Anterior Cruciate Ligament Reconstruction
The anterior cruciate ligament (ACL) is one of the most commonly injured ligaments of the knee. Many active people who injure this ligament, and will require an ACL reconstruction, and this is one of the most commonly performed procedures in our practice here in Dubai. In general, the incidence of ACL injury is higher in people who participate in high-risk sports, such as basketball, rugby, net ball, skiing, kite-boarding, and soccer.
We determine if an ACL injury is present by taking a good history, and physical examination. Many people report that their knee feels loose or unstable, or may continue to give out or buckle. Two of the tests that we commonly perform to demonstrate laxity are the Lachman Test, and the Pivot Shift Test. Both of these tests are demonstrated in the following videos.
If the initial examination suggests an ACL injury, further tests are completed, most commonly a MRI of the knee. A sample image is seen below.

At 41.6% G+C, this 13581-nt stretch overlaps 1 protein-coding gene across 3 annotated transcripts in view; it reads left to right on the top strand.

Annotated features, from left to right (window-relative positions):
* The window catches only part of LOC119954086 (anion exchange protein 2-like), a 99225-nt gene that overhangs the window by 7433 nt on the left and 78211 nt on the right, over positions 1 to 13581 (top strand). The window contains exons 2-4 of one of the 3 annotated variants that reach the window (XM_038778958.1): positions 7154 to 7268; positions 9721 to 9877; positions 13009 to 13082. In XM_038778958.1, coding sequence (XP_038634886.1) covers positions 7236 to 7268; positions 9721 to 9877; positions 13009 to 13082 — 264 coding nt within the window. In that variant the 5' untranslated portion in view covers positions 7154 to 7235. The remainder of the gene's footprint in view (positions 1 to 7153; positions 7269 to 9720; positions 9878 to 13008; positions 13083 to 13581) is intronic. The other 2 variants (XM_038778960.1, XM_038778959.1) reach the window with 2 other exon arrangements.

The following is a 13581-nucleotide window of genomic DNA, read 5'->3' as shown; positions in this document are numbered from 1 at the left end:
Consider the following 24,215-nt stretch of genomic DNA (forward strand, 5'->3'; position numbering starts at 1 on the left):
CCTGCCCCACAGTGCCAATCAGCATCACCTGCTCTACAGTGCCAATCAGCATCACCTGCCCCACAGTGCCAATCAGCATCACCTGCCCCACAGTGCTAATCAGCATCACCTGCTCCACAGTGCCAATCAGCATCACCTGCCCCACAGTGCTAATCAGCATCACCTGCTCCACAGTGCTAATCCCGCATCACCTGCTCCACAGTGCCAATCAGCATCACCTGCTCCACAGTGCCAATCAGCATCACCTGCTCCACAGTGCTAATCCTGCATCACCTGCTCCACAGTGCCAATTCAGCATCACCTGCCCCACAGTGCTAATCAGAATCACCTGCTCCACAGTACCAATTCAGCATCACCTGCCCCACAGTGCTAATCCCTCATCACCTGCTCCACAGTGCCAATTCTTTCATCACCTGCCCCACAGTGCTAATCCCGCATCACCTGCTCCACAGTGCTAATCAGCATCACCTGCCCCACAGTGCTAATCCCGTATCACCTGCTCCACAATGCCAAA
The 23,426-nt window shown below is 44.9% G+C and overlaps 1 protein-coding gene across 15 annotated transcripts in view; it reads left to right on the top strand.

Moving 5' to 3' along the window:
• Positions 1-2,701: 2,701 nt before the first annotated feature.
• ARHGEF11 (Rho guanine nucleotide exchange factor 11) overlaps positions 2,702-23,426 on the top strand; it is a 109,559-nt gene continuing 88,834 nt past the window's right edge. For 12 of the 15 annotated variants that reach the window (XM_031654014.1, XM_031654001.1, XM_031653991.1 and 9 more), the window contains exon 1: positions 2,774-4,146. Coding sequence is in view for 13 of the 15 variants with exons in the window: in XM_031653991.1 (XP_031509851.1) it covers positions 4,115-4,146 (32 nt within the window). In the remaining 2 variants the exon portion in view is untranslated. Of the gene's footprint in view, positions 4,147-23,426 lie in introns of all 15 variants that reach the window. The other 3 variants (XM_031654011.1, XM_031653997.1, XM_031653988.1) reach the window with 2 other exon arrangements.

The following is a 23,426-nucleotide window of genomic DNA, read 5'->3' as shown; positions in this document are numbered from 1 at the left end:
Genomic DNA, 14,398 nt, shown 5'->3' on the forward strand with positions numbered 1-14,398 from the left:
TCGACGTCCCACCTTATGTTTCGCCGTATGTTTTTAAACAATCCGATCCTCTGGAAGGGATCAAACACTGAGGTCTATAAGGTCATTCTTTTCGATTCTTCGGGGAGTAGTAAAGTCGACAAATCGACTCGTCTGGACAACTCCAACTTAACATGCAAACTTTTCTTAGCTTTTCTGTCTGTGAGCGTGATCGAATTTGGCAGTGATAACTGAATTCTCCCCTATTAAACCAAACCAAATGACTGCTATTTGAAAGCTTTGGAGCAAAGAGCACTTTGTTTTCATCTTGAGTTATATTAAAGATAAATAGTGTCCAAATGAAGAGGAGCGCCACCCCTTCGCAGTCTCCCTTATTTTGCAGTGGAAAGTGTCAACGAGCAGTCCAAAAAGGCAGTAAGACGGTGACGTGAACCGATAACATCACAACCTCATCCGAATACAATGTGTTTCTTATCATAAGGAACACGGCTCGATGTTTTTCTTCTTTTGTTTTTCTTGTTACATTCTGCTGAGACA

If it is determined that for all those involved that the ACL should be repaired, the patient is scheduled for surgery and taken to a hospital or surgery to undergo the operation to reconstruct the ACL.
We commonly use one of two different grafts, or tissue to replace the torn ligament. We use part of the patellar tendon, or a hamstring tendon to replace torn ligament. Images of a patellar graft, and hamstring graft is shown below. In many cases the choice of graft is made prior to the surgery.
hamstring graft for double bundle ACL reconstruction.
The operating room is set up so that the knee is able to fully bend and straighten.
After the tissue to repair the ligament has been obtained, we perform arthroscopic or key-hole surgery to create the new ligaments.
Image of the torn ligament seen at surgery.
We mark the location of the injured ACL
We then make new tunnels so that the new ligament can be placed.
We also make a tunnel in the shin bone as well, and place a stitch between the two, so that the new ligament can be moved into the correct place.
We also check with an xray during the operation, to make sure that the tunnels are in the correct location, and that the new ligament will not get in the way of straightening and bending the knee.
We then pull the graft into place and secure the new ligament tightly.
We then make sure that the ligament does not get in the way when straightening the knee.